DEADLINE: This consecutive shoot trend started with The Lord of the Rings and it continues with Avatar and you guys. What’s the benefit of such a long ordeal?
ANTHONY RUSSO: It’s a very hard way to do it, but here’s the upside. You get to play with all these actors. It’s very hard to make that work financially as a studio, as a producer, to assemble that level of talent, and make them available for those movies. So it’s just that’s the way you have to work. It’s a hard way to work.
JOE RUSSO: Having a shorthand with the crew does create a continuity of vision and efficiency which is invaluable when you’re doing stuff of this scale. Any misspent dollar is a huge waste and a huge mistake.
DEADLINE: I just mentioned Peter Jackson and James Cameron, guys who’ve done multiple installments of big popcorn VFX movies. That’s rarified company. How do two brothers from Cleveland who started out making art films becomes the new Kings of Marvel?
JOSEPH RUSSO: It was a bit of a lottery ticket thing, without question.
ANTHONY RUSSO: We grew up film fans, we enjoyed movies with our dad, and we would watch The Late Show movie.
JOSEPH RUSSO: But our aesthetic growing up came out of the fact that we had a CinemaTech around the corner from us. So we grew up on foreign films, art house films. Truffaut was a huge influence on us. We liked experimentation in filmmaking. We liked to be surprised.
ANTHONY RUSSO: The Belgian film, Man Bites Dog, that was a big favorite of ours.
JOSEPH RUSSO: That was a big influence.
DEADLINE: The one where you went on this entertaining journey with a serial killer and then felt like an accomplice when he butchered a pregnant woman? I remember someone asking me to see that film, and being furious at being taken for that ride.
JOSEPH RUSSO: It’s a very dark…
ANTHONY RUSSO: This may surprise you, but that movie was our major stylistic reference for Arrested Development.
DEADLINE: Shut up.
ANTHONY RUSSO: It’s true.
JOSEPH RUSSO: It’s that vérité docu style approach that was a very dark comedy.
ANTHONY RUSSO: And there was an absurdist element. Even though the move was…at the heart, there was something absurd about it, right, at some level. It was so crazy, right?
DEADLINE: I do recall a moment where the killer runs into another killer with a camera crew, kills that killer and his crew, and is disappointed when his own crew tells them they used Beta equipment that wouldn’t work in their camera.
JOSEPH RUSSO: Exactly.
ANTHONY RUSSO: That was the kind of stuff that tickled us to death.
JOSEPH RUSSO: Lars von Trier was another we loved.
ANTHONY RUSSO: And all the Italian films. We developed a split personality; we’d geek out at the Cinemateque, but we recognized the movies you end up talking to everybody else about the most are the movies everybody loves, the big movies. So we saw those too.
DEADLINE: How did you break in?
ANTHONY RUSSO: Joe was in acting school, I was in law school just because I didn’t know what to do. Even though Joe nagged me to go to directing school, but I didn’t see the road into that world. We started a sketch comedy troupe together, which is where the name Gozie Agbo came from. Then Robert Rodriguez put out that book about how he made El Mariachi, and that you can make a movie for 7,000 dollars. A light bulb went off, and we thought, let’s try to make a movie. That took us six months.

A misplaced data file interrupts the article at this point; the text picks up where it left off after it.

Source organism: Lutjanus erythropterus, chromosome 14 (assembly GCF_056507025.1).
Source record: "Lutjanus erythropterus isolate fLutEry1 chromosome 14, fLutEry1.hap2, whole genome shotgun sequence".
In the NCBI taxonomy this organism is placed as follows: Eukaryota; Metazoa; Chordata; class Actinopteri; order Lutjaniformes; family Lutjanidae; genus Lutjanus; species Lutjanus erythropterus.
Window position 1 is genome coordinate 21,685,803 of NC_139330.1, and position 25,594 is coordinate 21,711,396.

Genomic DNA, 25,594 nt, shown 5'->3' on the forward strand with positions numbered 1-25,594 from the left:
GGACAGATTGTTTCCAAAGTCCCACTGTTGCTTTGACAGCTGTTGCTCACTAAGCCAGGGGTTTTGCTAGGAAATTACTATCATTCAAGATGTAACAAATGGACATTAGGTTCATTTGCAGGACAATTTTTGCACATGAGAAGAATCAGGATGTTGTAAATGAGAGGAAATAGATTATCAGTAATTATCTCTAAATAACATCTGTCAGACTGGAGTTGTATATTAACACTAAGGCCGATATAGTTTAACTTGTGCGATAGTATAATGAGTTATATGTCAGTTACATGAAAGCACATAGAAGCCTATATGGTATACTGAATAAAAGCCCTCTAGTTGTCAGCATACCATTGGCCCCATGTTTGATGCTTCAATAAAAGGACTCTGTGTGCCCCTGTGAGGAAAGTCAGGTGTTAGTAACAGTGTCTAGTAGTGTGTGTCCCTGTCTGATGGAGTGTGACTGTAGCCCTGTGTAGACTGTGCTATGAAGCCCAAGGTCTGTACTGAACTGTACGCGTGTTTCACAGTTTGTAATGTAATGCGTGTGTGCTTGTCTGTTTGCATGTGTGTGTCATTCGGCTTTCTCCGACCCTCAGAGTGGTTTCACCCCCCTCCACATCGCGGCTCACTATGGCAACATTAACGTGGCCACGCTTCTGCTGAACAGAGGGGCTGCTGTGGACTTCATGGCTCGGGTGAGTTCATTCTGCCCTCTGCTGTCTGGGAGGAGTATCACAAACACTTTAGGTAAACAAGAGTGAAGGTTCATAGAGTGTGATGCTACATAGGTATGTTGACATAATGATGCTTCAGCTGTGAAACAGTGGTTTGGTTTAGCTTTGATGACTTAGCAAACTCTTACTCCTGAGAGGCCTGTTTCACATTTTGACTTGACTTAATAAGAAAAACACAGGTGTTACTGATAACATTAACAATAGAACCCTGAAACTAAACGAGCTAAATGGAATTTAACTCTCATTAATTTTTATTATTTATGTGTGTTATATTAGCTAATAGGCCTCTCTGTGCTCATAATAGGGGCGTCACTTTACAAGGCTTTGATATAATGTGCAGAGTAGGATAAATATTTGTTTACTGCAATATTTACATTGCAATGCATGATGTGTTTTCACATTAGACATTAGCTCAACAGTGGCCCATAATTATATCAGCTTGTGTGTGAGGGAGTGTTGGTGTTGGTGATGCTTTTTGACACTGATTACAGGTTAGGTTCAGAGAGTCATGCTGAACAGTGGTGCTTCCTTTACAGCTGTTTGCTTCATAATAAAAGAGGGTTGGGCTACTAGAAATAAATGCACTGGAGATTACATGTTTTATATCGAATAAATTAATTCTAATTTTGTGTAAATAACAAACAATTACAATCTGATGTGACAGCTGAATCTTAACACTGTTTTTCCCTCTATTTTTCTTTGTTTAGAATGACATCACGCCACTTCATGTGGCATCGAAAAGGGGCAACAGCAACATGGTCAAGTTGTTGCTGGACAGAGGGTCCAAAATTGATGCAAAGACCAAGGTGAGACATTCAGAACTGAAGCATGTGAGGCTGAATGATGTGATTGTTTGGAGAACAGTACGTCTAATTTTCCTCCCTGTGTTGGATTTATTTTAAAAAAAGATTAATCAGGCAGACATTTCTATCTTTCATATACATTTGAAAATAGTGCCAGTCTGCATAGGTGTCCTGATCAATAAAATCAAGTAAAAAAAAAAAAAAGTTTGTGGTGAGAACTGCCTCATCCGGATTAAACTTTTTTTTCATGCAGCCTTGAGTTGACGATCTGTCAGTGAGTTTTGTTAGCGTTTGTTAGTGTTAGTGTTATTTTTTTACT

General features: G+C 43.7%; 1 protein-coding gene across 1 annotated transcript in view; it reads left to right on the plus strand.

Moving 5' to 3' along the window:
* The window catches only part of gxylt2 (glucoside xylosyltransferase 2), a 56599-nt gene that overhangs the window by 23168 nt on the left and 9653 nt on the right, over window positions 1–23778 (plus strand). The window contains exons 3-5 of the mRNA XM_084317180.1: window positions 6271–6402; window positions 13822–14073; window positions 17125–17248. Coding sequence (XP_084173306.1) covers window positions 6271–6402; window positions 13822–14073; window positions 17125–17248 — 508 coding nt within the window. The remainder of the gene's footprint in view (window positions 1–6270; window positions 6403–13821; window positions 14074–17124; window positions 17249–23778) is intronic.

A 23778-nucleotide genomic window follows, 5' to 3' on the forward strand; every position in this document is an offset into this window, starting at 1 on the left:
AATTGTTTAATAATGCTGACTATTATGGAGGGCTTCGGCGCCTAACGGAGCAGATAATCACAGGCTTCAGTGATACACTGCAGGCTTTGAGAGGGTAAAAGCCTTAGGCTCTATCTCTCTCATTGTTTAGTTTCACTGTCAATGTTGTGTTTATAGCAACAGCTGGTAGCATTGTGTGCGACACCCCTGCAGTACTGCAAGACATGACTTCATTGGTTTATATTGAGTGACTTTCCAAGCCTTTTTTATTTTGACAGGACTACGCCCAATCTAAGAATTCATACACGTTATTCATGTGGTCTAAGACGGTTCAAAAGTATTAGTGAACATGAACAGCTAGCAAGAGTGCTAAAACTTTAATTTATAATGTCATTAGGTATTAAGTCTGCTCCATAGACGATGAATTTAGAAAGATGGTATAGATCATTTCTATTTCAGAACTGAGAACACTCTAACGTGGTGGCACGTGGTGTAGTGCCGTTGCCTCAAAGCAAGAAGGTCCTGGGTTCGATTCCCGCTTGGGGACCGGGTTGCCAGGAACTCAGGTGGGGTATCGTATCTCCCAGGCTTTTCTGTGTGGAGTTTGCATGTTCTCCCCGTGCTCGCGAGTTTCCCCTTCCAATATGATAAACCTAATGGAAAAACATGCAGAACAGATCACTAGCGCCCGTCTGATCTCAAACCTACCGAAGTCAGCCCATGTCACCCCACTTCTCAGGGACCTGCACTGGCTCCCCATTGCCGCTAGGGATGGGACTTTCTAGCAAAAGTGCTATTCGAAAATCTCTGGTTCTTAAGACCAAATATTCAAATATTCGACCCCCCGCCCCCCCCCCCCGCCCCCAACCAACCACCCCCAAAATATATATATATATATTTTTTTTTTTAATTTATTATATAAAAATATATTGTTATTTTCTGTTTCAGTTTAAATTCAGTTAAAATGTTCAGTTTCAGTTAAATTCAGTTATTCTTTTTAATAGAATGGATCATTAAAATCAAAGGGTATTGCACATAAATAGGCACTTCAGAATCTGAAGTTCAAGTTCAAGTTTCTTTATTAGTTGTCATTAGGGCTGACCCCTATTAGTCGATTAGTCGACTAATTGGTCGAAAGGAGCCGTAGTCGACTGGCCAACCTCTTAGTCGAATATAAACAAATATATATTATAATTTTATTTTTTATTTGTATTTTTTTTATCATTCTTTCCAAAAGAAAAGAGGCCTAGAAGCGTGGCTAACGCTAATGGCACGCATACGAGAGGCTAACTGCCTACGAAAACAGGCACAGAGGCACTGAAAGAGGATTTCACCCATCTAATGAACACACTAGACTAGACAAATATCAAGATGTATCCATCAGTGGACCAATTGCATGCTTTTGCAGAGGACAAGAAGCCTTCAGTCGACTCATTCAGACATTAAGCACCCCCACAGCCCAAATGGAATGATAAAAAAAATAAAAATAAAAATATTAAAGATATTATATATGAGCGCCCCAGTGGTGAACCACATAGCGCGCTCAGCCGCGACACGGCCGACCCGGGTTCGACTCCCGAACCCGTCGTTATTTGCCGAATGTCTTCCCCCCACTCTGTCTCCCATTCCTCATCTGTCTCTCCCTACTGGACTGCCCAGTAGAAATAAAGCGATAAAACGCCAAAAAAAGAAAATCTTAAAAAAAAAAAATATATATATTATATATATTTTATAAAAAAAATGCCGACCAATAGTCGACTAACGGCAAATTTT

JOSEPH RUSSO: We knew nothing about writing a script. We bought some how-to books, studied them, and wrote a script. But our influences were all radical filmmakers, and so the film itself was extremely radical, non-linear storytelling. It was called Pieces. Never been released, and part of our lack of experience or understanding of the film business, we put, like, a million dollars of music in the movie, which was edited very specifically to it. We didn’t have a million dollars to secure the music.
ANTHONY RUSSO: The money we did get came through credit cards. It probably took us three years to make the movie. We’d make a little bit, go back to work. It would sit for a while. Our family helped a little, but we carried debt from that movie for 10 years.
JOSEPH RUSSO: The interest on those cards killed us. I mean, who gives a credit card to 21 or 22 year olds? It’s going to kill them. The rates were insane, and so we bought some books on how to make movies.
ANTHONY RUSSO: We went to find everybody in Cleveland that we could who knew anything about making movies and would talk with them, and ask them questions, and show them what we were trying to do.
DEADLINE: So how does a movie that has never been released become a career break?
ANTHONY RUSSO: Complete happenstance. We took the movie, while we were finishing it, to the IFFM in New York. You pay a fee, and you get to show your movie at this market. A friend who helped us produce the movie worked the graveyard shift at a printing company and printed up all these flyers, and posters, and mailers, and everything we did. We plastered New York, all the production companies. The screening happens, and it’s packed. They tell you, people are looking for movies to buy; don’t get demoralized if people start to walk out. They’ve just decided the your movie’s not for them and they’re on to the next screening.
DEADLINE: Uh oh.